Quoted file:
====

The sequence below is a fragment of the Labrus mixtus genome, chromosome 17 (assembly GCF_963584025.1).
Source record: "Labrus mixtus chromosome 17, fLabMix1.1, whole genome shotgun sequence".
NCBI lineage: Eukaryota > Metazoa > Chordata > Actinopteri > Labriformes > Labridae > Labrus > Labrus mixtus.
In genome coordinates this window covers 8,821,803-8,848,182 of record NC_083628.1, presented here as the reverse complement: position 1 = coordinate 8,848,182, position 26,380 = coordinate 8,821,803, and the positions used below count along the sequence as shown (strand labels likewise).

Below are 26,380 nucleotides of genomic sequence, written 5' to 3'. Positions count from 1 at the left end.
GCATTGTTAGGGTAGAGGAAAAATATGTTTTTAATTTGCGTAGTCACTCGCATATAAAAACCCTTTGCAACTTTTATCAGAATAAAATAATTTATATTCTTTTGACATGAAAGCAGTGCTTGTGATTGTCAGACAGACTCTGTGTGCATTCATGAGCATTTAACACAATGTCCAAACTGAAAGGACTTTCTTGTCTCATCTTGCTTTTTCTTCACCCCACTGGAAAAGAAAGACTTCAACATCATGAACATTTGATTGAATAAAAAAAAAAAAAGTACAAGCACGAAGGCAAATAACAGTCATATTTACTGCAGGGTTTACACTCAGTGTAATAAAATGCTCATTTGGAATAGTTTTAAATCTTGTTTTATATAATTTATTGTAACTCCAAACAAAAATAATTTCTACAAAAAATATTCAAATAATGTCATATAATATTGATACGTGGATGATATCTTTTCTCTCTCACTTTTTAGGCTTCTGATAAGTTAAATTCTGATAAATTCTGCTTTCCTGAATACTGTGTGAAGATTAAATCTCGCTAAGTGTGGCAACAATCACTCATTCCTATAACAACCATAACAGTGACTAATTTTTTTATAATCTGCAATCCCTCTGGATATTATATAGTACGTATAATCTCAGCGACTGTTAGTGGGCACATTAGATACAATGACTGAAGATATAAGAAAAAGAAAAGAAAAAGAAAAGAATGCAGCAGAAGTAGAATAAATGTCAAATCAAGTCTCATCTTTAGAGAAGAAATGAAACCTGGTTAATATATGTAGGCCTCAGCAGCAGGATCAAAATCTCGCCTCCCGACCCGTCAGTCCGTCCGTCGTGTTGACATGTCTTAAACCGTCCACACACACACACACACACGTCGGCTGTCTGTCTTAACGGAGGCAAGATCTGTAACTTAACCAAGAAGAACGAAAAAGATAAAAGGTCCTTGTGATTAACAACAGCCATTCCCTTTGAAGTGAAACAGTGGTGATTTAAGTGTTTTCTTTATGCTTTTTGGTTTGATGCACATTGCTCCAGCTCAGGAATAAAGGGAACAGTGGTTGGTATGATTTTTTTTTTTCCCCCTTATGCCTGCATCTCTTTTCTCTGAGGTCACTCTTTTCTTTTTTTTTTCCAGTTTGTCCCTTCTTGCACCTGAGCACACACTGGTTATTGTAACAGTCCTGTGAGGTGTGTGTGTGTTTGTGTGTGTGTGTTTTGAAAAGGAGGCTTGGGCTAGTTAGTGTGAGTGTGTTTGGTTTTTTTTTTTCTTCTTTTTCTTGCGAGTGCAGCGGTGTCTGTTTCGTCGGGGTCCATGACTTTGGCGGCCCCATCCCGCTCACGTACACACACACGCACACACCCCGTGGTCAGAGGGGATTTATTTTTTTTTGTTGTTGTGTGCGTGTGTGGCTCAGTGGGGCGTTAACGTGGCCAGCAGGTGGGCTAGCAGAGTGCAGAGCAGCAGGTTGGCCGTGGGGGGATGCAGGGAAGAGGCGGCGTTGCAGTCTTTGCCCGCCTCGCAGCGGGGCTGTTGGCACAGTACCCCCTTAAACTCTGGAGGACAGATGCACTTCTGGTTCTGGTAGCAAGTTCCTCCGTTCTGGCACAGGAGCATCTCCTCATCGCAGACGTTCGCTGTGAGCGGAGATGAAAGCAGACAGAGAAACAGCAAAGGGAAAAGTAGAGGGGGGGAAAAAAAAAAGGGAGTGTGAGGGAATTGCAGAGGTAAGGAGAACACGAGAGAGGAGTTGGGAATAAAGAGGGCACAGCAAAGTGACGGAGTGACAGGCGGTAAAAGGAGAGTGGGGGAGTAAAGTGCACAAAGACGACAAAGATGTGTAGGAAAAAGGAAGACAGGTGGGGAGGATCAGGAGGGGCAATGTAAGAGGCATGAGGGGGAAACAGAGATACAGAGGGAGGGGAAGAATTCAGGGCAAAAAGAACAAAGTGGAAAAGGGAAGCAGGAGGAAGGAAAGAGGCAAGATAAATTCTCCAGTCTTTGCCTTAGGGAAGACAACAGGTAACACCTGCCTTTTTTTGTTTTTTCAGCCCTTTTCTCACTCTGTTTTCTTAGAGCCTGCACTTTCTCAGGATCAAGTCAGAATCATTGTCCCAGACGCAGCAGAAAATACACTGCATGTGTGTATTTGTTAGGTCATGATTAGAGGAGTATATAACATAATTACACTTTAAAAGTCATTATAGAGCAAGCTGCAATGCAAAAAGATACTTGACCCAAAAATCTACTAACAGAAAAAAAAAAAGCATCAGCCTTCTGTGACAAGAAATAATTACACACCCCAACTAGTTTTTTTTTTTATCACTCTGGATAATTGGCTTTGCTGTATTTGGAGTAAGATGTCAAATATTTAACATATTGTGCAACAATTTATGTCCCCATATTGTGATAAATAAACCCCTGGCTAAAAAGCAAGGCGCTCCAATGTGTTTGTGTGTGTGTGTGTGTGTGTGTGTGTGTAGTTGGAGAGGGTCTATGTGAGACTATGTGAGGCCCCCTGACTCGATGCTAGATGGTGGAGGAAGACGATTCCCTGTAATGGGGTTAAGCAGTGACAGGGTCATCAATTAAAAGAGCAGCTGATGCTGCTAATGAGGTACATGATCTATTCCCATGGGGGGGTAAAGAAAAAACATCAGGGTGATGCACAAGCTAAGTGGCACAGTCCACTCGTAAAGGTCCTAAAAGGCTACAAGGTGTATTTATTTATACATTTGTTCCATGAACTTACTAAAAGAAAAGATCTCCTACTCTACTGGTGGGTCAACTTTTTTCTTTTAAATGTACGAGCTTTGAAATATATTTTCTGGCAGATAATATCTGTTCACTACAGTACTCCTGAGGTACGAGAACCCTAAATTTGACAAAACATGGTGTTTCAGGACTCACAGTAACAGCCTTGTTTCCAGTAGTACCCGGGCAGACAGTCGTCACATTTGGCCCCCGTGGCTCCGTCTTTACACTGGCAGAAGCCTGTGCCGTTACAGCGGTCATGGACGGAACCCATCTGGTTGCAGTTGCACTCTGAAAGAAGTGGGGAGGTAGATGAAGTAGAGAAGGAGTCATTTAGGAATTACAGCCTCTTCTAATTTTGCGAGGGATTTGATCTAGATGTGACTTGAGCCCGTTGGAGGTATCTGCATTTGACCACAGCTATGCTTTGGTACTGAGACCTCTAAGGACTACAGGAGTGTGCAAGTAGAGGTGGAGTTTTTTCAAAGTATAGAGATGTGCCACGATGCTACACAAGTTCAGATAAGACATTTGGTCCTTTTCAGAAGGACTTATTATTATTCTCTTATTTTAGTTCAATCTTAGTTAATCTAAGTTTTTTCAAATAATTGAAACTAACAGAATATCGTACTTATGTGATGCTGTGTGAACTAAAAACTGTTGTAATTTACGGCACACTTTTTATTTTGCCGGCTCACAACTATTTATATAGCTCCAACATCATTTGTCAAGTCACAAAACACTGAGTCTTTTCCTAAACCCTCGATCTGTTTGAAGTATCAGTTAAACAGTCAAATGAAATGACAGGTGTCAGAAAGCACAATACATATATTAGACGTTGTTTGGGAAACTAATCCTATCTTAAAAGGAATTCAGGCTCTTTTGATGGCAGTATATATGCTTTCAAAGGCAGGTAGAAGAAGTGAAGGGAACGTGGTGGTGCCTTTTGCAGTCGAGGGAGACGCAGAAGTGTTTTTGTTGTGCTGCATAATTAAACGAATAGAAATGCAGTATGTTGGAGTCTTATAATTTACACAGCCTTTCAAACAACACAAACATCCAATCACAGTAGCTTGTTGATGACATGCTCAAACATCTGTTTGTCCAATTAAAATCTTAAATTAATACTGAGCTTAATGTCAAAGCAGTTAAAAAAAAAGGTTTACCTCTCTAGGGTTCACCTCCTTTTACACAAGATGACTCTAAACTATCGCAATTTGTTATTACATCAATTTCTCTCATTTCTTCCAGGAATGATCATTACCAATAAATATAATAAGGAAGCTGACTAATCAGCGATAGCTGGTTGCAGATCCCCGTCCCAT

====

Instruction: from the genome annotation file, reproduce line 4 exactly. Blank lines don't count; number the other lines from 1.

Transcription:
In genome coordinates this window covers 8,821,803-8,848,182 of record NC_083628.1, presented here as the reverse complement: position 1 = coordinate 8,848,182, position 26,380 = coordinate 8,821,803, and the positions used below count along the sequence as shown (strand labels likewise).